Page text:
Rep. Frank: Dems Likely to Go it Alone on Financial Regulatory Reform

By Matt Loffman

Mar 19, 2010 1:49pm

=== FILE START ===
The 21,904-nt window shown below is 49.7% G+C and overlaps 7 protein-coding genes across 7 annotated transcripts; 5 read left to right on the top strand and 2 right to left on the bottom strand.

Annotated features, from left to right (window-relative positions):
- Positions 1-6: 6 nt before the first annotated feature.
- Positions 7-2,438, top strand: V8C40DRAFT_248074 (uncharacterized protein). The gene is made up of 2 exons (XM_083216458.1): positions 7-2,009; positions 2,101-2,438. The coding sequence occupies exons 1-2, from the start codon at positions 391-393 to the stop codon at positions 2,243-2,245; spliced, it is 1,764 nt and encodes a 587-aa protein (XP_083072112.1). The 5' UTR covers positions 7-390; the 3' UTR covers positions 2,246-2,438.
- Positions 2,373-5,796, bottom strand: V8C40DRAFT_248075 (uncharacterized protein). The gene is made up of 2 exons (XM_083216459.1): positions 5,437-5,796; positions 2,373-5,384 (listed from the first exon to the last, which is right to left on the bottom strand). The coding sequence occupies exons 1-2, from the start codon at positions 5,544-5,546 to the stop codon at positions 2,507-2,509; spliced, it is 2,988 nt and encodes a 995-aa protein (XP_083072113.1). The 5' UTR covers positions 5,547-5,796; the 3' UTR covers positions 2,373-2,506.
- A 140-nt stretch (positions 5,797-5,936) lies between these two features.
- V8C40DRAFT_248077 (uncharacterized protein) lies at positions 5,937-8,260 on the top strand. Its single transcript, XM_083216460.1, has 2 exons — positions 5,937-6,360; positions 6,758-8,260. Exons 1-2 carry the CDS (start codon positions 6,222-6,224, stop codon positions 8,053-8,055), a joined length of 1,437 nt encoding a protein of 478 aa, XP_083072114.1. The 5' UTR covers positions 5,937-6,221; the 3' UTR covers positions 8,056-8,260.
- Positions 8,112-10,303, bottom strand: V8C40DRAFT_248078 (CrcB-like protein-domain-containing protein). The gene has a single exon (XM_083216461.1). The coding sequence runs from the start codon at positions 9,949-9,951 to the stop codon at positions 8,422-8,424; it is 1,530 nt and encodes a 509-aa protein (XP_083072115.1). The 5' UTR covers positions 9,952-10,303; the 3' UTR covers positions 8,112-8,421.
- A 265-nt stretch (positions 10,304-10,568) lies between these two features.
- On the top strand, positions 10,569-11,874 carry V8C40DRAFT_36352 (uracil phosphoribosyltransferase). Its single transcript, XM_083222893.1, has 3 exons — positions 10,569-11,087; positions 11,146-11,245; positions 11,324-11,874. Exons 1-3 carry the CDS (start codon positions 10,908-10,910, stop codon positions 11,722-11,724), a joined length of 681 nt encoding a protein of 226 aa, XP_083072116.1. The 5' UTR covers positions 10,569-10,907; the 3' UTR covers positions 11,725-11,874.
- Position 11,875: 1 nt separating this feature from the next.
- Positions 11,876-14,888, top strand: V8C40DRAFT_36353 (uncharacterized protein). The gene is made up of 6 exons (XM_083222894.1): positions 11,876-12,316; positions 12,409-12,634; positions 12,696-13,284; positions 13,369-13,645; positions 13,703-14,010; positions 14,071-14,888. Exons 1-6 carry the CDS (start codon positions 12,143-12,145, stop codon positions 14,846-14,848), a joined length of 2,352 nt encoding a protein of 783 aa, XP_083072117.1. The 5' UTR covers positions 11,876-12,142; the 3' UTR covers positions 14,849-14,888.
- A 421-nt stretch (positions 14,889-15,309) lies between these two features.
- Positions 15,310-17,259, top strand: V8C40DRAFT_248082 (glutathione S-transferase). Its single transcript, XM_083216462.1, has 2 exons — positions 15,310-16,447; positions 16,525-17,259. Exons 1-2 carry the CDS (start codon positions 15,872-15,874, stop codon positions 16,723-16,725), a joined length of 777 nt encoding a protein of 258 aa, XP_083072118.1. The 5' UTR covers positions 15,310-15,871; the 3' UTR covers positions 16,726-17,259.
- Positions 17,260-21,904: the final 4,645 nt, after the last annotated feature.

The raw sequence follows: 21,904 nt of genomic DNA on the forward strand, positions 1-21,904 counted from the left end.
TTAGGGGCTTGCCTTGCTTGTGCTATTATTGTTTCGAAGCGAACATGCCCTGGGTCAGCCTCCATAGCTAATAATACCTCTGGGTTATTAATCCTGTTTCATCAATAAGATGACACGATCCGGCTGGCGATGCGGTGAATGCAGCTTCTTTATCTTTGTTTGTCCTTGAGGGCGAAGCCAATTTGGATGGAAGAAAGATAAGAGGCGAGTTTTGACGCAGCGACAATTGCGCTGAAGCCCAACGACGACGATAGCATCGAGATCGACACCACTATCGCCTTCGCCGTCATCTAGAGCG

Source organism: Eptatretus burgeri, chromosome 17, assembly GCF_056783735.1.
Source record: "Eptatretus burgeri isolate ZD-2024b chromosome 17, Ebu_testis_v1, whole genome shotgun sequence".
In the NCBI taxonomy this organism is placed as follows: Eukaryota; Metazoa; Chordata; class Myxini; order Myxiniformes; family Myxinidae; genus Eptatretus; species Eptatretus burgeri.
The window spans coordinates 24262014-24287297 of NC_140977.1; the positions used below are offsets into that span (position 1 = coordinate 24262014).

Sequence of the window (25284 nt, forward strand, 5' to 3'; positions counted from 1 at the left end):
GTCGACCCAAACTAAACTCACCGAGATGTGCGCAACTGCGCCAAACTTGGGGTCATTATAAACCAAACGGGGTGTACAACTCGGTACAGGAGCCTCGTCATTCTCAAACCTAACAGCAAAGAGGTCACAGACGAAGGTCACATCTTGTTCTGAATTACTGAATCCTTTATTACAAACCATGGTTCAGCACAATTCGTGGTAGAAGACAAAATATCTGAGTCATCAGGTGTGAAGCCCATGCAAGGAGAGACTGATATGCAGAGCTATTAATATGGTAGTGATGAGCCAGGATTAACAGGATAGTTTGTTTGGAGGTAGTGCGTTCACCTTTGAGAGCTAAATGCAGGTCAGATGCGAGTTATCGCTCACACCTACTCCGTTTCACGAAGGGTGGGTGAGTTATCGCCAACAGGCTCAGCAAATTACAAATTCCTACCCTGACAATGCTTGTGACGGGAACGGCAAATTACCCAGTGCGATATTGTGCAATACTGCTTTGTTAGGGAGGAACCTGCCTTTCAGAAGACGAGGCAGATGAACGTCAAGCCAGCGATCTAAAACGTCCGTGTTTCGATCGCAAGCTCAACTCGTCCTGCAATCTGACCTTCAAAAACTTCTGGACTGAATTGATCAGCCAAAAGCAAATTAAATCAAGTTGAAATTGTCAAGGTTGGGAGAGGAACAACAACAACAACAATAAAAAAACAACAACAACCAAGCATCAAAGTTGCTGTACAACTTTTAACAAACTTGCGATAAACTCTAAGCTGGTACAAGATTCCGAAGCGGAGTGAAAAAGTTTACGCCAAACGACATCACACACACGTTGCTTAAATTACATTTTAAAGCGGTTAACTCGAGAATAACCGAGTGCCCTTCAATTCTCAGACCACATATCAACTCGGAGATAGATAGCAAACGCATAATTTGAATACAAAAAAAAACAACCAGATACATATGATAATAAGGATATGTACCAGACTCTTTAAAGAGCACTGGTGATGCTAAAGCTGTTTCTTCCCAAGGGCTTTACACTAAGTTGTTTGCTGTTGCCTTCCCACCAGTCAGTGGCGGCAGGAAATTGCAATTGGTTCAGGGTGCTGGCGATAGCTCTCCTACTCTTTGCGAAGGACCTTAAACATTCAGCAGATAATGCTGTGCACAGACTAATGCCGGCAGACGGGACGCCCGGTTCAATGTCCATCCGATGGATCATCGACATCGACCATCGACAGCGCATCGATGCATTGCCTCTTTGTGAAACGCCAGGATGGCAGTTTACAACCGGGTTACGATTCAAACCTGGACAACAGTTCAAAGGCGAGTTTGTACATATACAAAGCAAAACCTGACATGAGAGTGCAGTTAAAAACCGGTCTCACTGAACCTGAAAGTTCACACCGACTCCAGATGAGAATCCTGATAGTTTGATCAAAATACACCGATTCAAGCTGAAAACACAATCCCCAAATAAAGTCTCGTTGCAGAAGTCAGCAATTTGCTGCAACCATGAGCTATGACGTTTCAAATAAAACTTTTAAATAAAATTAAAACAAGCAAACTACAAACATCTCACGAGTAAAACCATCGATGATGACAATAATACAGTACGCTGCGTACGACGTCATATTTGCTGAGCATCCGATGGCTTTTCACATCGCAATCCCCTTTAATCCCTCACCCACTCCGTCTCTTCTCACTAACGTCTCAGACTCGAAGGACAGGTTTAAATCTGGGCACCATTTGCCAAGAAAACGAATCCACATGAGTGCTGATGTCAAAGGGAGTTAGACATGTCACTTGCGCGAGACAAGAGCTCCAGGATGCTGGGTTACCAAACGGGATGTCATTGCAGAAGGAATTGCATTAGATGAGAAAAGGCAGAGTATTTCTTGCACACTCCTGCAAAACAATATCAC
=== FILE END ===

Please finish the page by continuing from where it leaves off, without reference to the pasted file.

ABC News’ Rick Klein reports: With bipartisan negotiations breaking down in both the House and Senate on financial regulatory reform, Democrats stand prepared to act alone this year, the chairman of a key House committee said today. House Financial Services Chairman Barney Frank, D-Mass., said on ABC’s “Top Line” that Republicans have chosen not to participate in serious reform efforts. Asked if financial regulatory reform would pass along party lines, he said: “Unfortunately, yes, and it was the Republicans who really decided that. “The House, when I became chairman in 2007 and first started working on some of these financial issues, we had a good deal of bipartisanship. And frankly, the leading Republicans on the committee that I chair were told by the Republican leadership that they had to stop cooperating,” Frank said. “And in the House when we voted on the bill last December, on the final vote, every single Republican voted for motion to kill every single aspect of financial reform. … You had earlier this week the Republican leader in the House and the senior Republican on the Senate committee go to the American bankers and promise them that they would use every parliamentary trick and every tactic not to make it better but to stop reform in its tracks. “So given that, [Sen.] Chris Dodd really did more than frankly I would have done if I were he to try and reach an agreement. But the republicans simply so locked into this alliance with the financial industry and the ideology that says never regulate — which even Alan Greenspan is repudiating — that there’s nobody to work with.” Frank has expressed some reservations about the proposal put forward this week by Dodd, the chairman of the Senate Banking Committee, particularly the concept of putting a new consumer protection inside the Federal Reserve. But Frank said today that it’s possible for such a unit to have the autonomy it would need to be effective. “It could and we have — it’s evolved from what it originally” would have looked like, Frank said. “Look, he was originally trying to make an arrangement with Senator [Bob] Corker. My understanding by the way was when he talked to Sen. Corker and he asked Sen. Corker how many Republican votes would come from the agreement with Sen. Corker, the answer was Sen. Corker. And that really wasn’t a lot to bring, as nice as Sen. Corker is. “But what we’re talking about is not simply where they’re paying rent in, effect, but how much independence they have. There’s an argument that says you can’t have an independent consumer agency, it has to be overrule-able by the bank regulators because it will endanger the safety and soundness of banks. It’s really a terrible argument to make on behalf of banks — namely that if they can’t gouge the consumers and play games with the payment date and retroactively raise rates on credit cards that somehow they can’t make a deal. … “So yes, where it physically is housed literally is less important than the scope of its powers and whether it’s truly independent. And Chris Dodd is making some very good strides, I think, in the right direction there,” Frank said. Frank also said he sees momentum for health care reform, but warned that “nothing is or ought to be preordained in a democracy.” Watch the interview with Rep. Barney Frank HERE. Also on “Top Line” today, we chatted with author Thomas Frank and director Joe Winston about the new documentary based on Frank’s book, “What’s the Matter with Kansas?” Watch that segment HERE.

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